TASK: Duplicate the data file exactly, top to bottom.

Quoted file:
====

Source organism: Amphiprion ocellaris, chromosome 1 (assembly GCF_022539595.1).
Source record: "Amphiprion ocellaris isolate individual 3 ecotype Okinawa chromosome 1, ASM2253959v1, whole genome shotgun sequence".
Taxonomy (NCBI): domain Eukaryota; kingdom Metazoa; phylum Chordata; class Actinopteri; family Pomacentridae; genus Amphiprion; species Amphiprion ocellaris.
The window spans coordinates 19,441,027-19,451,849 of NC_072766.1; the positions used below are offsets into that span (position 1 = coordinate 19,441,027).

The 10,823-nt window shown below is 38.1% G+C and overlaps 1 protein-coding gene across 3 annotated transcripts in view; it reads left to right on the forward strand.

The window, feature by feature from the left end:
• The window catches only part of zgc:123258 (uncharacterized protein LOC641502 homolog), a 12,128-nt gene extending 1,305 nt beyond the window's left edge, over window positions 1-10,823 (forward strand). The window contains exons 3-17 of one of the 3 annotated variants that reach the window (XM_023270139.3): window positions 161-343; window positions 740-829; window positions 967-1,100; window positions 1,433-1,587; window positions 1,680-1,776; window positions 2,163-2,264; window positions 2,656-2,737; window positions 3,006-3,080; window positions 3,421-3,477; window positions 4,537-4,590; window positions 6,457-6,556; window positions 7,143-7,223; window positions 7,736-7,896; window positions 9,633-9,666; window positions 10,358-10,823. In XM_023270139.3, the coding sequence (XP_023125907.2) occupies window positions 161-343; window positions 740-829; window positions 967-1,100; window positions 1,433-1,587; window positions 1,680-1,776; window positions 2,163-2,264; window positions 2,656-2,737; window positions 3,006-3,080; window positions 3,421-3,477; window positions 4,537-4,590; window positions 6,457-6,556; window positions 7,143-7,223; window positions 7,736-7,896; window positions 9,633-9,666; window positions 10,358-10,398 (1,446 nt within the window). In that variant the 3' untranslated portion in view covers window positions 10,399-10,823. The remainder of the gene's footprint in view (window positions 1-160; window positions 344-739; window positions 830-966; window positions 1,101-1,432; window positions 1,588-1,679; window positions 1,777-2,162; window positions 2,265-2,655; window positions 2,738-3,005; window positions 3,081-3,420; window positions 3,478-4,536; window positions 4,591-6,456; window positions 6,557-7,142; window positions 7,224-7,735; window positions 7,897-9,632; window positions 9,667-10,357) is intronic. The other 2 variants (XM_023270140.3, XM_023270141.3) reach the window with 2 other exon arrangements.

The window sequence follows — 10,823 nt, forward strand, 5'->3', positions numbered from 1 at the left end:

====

Source organism: Amphiprion ocellaris, chromosome 1 (assembly GCF_022539595.1).
Source record: "Amphiprion ocellaris isolate individual 3 ecotype Okinawa chromosome 1, ASM2253959v1, whole genome shotgun sequence".
Taxonomy (NCBI): domain Eukaryota; kingdom Metazoa; phylum Chordata; class Actinopteri; family Pomacentridae; genus Amphiprion; species Amphiprion ocellaris.
The window spans coordinates 19,441,027-19,451,849 of NC_072766.1; the positions used below are offsets into that span (position 1 = coordinate 19,441,027).

The 10,823-nt window shown below is 38.1% G+C and overlaps 1 protein-coding gene across 3 annotated transcripts in view; it reads left to right on the forward strand.

The window, feature by feature from the left end:
• The window catches only part of zgc:123258 (uncharacterized protein LOC641502 homolog), a 12,128-nt gene extending 1,305 nt beyond the window's left edge, over window positions 1-10,823 (forward strand). The window contains exons 3-17 of one of the 3 annotated variants that reach the window (XM_023270139.3): window positions 161-343; window positions 740-829; window positions 967-1,100; window positions 1,433-1,587; window positions 1,680-1,776; window positions 2,163-2,264; window positions 2,656-2,737; window positions 3,006-3,080; window positions 3,421-3,477; window positions 4,537-4,590; window positions 6,457-6,556; window positions 7,143-7,223; window positions 7,736-7,896; window positions 9,633-9,666; window positions 10,358-10,823. In XM_023270139.3, the coding sequence (XP_023125907.2) occupies window positions 161-343; window positions 740-829; window positions 967-1,100; window positions 1,433-1,587; window positions 1,680-1,776; window positions 2,163-2,264; window positions 2,656-2,737; window positions 3,006-3,080; window positions 3,421-3,477; window positions 4,537-4,590; window positions 6,457-6,556; window positions 7,143-7,223; window positions 7,736-7,896; window positions 9,633-9,666; window positions 10,358-10,398 (1,446 nt within the window). In that variant the 3' untranslated portion in view covers window positions 10,399-10,823. The remainder of the gene's footprint in view (window positions 1-160; window positions 344-739; window positions 830-966; window positions 1,101-1,432; window positions 1,588-1,679; window positions 1,777-2,162; window positions 2,265-2,655; window positions 2,738-3,005; window positions 3,081-3,420; window positions 3,478-4,536; window positions 4,591-6,456; window positions 6,557-7,142; window positions 7,224-7,735; window positions 7,897-9,632; window positions 9,667-10,357) is intronic. The other 2 variants (XM_023270140.3, XM_023270141.3) reach the window with 2 other exon arrangements.

The window sequence follows — 10,823 nt, forward strand, 5'->3', positions numbered from 1 at the left end: